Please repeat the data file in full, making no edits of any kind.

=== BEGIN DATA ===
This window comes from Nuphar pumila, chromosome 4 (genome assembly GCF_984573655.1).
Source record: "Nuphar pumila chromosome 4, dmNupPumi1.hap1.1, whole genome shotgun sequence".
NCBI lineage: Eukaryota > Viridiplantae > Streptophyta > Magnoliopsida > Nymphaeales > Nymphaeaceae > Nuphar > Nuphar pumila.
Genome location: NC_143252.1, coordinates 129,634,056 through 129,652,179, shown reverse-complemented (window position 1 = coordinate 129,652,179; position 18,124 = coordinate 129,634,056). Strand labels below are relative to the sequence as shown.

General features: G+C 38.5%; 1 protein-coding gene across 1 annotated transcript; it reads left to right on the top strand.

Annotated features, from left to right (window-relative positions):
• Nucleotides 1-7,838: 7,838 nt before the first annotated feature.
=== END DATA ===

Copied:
This window comes from Nuphar pumila, chromosome 4 (genome assembly GCF_984573655.1).
Source record: "Nuphar pumila chromosome 4, dmNupPumi1.hap1.1, whole genome shotgun sequence".
NCBI lineage: Eukaryota > Viridiplantae > Streptophyta > Magnoliopsida > Nymphaeales > Nymphaeaceae > Nuphar > Nuphar pumila.
Genome location: NC_143252.1, coordinates 129,634,056 through 129,652,179, shown reverse-complemented (window position 1 = coordinate 129,652,179; position 18,124 = coordinate 129,634,056). Strand labels below are relative to the sequence as shown.

General features: G+C 38.5%; 1 protein-coding gene across 1 annotated transcript; it reads left to right on the top strand.

Annotated features, from left to right (window-relative positions):
• Nucleotides 1-7,838: 7,838 nt before the first annotated feature.